“The Prime Minister’s plan is also an opportunity to help shape a stronger local house building industry. If councils can start to engage with smaller, local builders to deliver this new generation of council housing, it could further help to diversify the industry. This would also boost the capacity of the private sector through the provision of more public sector work. Indeed, the increased use of small and medium-sized building firms will limit the problem of land banking, as this is something small builders simply don’t do.

“There do remain however, some significant roadblocks to the Prime Minister’s vision. Following Brexit, the serious shortage of skilled labour the construction industry is already dealing with will be exacerbated if it becomes much more difficult for EU tradespeople, who have come to play a crucial part in plugging the industry’s chronic skills gap, to move to and work in the UK. Although the industry must seek to overcome this crisis by recruiting and training many more young people than we currently do, the Government must also be mindful and realistic about the continuing need there will be for skilled EU workers as it puts in place its post-Brexit immigration policy. Otherwise it will risk jeopardising the delivery of the bold new house building ambitions the Prime Minister outline today.”

Andy Sommerville, Director of Search Acumen, commented “Our country needs to embark on the greatest housing boom the UK has witnessed in a century. For decades, UK governments have neglected the critical issue of our nation’s housing shortfall and as a result we estimate by 2022 the UK will be short of a million homes.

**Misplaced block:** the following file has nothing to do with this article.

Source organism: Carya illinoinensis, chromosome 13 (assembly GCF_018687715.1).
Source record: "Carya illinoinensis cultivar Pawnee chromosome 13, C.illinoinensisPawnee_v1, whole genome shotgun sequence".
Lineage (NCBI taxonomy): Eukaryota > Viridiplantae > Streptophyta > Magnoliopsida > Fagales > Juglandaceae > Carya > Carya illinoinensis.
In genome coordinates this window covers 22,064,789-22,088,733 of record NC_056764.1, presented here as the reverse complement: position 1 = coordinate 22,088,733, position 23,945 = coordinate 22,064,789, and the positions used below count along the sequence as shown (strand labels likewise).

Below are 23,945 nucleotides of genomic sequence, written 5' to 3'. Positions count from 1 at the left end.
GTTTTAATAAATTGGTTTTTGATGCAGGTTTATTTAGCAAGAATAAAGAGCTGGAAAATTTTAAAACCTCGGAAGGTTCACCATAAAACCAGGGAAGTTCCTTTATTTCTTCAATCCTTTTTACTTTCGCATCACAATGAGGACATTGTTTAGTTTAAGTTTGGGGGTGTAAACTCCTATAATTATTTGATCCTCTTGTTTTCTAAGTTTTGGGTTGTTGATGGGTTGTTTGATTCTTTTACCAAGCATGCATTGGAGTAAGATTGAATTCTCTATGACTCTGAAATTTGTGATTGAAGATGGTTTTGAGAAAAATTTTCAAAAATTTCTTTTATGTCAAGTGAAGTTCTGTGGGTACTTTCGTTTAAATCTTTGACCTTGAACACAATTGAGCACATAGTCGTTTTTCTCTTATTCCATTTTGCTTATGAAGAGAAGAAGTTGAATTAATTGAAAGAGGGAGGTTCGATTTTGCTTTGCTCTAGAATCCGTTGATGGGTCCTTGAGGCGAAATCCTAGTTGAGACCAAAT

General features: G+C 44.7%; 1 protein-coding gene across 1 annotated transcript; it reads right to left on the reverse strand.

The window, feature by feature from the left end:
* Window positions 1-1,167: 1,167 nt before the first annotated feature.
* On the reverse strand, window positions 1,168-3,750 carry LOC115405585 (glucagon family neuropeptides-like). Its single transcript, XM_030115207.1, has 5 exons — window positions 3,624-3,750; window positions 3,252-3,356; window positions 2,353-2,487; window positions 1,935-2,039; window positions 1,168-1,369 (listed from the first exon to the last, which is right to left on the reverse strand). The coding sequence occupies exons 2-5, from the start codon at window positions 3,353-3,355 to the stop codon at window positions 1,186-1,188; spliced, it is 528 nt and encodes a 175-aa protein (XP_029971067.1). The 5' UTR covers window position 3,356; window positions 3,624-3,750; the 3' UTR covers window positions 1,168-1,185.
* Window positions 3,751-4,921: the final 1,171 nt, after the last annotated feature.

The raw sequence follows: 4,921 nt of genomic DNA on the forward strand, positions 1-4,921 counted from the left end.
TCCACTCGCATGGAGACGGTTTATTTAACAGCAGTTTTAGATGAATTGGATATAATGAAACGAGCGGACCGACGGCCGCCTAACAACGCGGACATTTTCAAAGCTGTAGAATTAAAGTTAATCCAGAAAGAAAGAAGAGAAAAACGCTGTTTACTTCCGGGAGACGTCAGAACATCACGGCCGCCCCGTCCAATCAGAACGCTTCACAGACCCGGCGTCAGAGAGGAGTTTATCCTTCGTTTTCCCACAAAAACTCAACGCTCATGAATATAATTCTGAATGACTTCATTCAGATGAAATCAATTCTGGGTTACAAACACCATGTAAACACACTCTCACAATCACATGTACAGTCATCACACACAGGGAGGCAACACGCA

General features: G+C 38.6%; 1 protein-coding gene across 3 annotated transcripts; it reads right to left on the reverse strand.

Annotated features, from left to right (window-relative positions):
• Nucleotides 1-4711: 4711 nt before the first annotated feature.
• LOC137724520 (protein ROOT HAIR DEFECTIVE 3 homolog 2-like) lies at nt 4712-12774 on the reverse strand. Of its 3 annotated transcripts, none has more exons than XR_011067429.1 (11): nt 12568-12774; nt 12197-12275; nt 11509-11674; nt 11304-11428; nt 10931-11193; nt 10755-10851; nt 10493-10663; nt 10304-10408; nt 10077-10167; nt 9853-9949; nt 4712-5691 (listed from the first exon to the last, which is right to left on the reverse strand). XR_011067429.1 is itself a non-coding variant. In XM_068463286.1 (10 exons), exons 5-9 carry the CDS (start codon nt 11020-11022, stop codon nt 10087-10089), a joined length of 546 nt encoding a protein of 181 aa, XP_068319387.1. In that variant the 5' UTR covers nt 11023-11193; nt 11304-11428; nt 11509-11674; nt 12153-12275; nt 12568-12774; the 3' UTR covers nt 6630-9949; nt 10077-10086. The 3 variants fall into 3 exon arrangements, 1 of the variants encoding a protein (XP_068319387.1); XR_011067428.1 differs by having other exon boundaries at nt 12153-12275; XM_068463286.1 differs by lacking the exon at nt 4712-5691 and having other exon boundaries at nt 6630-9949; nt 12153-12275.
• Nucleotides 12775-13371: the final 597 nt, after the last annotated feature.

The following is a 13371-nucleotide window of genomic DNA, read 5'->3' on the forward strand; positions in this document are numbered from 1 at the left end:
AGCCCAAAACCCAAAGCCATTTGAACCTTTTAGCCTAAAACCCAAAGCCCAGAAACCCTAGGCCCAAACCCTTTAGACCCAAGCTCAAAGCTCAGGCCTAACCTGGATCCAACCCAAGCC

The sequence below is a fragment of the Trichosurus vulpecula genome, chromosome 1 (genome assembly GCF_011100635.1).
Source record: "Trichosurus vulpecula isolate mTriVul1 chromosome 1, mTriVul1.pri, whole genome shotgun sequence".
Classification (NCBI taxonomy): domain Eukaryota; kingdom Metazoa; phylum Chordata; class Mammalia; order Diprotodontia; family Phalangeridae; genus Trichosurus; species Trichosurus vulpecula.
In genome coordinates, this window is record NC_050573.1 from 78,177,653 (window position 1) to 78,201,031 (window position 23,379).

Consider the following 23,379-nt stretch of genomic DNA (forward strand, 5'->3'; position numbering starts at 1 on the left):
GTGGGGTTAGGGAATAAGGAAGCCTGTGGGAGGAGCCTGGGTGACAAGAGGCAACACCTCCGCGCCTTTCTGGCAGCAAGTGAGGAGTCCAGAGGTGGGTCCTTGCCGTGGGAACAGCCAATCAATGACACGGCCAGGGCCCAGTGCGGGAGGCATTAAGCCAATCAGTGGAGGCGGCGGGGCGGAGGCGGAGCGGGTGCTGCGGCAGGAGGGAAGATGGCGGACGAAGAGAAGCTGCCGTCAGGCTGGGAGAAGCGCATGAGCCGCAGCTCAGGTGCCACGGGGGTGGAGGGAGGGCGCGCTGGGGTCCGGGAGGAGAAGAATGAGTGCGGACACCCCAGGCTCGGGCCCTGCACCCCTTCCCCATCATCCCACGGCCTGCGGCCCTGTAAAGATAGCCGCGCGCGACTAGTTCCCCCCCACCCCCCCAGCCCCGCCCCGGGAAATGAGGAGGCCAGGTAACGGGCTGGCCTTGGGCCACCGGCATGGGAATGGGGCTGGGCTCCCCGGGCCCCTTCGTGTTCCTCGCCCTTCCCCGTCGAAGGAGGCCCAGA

“Theresa May’s pledge to invest an extra £2bn in affordable housing is the first building block to making up for years of under supply and we can only hope that this is not simply another empty promise to fix our broken housing market. Now that our leaders share the industry’s sense of urgency, we must act to build more homes and we must act quickly. The gulf between supply and demand is widening each day. For the property and construction industry, this is the cue for Britain to start building.”

Chartered Institute of Housing chief executive Terrie Alafat CBE said “We have been calling on the government to invest more in genuinely affordable homes for rent so the Prime Minister’s announcement of an extra £2 billion for affordable housing is very welcome.

“As we have been saying for some time, social rents, which are significantly cheaper than market rents, are the only truly affordable option for many people on lower incomes, so the recognition that we need more of these homes is a vital step forward.

“It’s also encouraging to hear that Theresa May agrees councils have a central role to play in building the homes we need at prices people can afford.

“The details of exactly how these new homes will be funded and just how many will be for the lowest social rents will be crucial. The number of homes for social rent funded by the government collapsed from 36,000 to just over 1,000 between 2010/11 and 2016/17. Reversing this trend will be a significant task – how much of this new funding will be dedicated to building these kinds of homes?

“There is much to welcome in these announcements and they are certainly an important step in the right direction, but we still need to do more if we are to finally build the number of truly affordable homes we need.”